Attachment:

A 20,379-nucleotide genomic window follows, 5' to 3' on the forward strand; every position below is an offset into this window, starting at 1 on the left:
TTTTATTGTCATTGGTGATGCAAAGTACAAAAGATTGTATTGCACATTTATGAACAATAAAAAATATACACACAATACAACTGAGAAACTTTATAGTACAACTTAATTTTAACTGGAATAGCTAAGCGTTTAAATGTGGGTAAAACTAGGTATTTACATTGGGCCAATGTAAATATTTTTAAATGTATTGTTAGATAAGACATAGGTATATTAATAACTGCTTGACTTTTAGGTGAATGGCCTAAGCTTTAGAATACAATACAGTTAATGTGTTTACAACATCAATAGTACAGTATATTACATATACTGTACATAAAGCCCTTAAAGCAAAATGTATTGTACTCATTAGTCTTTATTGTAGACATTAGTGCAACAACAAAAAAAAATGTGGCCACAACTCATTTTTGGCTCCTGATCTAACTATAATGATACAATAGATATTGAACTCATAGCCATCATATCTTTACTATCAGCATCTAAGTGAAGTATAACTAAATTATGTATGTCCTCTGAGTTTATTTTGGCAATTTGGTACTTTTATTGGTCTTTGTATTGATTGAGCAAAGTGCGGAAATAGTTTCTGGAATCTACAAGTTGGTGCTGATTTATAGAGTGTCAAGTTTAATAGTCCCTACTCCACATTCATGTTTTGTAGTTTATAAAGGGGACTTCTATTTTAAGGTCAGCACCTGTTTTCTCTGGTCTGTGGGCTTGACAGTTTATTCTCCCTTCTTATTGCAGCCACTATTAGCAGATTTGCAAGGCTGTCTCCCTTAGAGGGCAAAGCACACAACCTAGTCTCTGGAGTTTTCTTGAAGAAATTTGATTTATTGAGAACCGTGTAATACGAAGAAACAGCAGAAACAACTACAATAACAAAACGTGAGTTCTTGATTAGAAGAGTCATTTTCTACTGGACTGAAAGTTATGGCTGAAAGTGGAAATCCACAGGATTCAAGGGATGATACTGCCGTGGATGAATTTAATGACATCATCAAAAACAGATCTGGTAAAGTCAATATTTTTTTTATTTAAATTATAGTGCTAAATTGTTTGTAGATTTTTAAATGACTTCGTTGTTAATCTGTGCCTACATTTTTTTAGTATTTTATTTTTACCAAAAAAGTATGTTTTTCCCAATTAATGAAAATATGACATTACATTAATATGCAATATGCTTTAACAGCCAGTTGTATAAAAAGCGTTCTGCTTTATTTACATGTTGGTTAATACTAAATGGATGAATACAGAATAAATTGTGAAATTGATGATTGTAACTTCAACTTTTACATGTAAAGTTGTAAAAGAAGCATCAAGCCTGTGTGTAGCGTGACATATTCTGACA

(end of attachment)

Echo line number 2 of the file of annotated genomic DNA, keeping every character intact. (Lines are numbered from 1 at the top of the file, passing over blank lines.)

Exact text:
TTTTATTGTCATTGGTGATGCAAAGTACAAAAGATTGTATTGCACATTTATGAACAATAAAAAATATACACACAATACAACTGAGAAACTTTATAGTACAACTTAATTTTAACTGGAATAGCTAAGCGTTTAAATGTGGGTAAAACTAGGTATTTACATTGGGCCAATGTAAATATTTTTAAATGTATTGTTAGATAAGACATAGGTATATTAATAACTGCTTGACTTTTAGGTGAATGGCCTAAGCTTTAGAATACAATACAGTTAATGTGTTTACAACATCAATAGTACAGTATATTACATATACTGTACATAAAGCCCTTAAAGCAAAATGTATTGTACTCATTAGTCTTTATTGTAGACATTAGTGCAACAACAAAAAAAAATGTGGCCACAACTCATTTTTGGCTCCTGATCTAACTATAATGATACAATAGATATTGAACTCATAGCCATCATATCTTTACTATCAGCATCTAAGTGAAGTATAACTAAATTATGTATGTCCTCTGAGTTTATTTTGGCAATTTGGTACTTTTATTGGTCTTTGTATTGATTGAGCAAAGTGCGGAAATAGTTTCTGGAATCTACAAGTTGGTGCTGATTTATAGAGTGTCAAGTTTAATAGTCCCTACTCCACATTCATGTTTTGTAGTTTATAAAGGGGACTTCTATTTTAAGGTCAGCACCTGTTTTCTCTGGTCTGTGGGCTTGACAGTTTATTCTCCCTTCTTATTGCAGCCACTATTAGCAGATTTGCAAGGCTGTCTCCCTTAGAGGGCAAAGCACACAACCTAGTCTCTGGAGTTTTCTTGAAGAAATTTGATTTATTGAGAACCGTGTAATACGAAGAAACAGCAGAAACAACTACAATAACAAAACGTGAGTTCTTGATTAGAAGAGTCATTTTCTACTGGACTGAAAGTTATGGCTGAAAGTGGAAATCCACAGGATTCAAGGGATGATACTGCCGTGGATGAATTTAATGACATCATCAAAAACAGATCTGGTAAAGTCAATATTTTTTTTATTTAAATTATAGTGCTAAATTGTTTGTAGATTTTTAAATGACTTCGTTGTTAATCTGTGCCTACATTTTTTTAGTATTTTATTTTTACCAAAAAAGTATGTTTTTCCCAATTAATGAAAATATGACATTACATTAATATGCAATATGCTTTAACAGCCAGTTGTATAAAAAGCGTTCTGCTTTATTTACATGTTGGTTAATACTAAATGGATGAATACAGAATAAATTGTGAAATTGATGATTGTAACTTCAACTTTTACATGTAAAGTTGTAAAAGAAGCATCAAGCCTGTGTGTAGCGTGACATATTCTGACA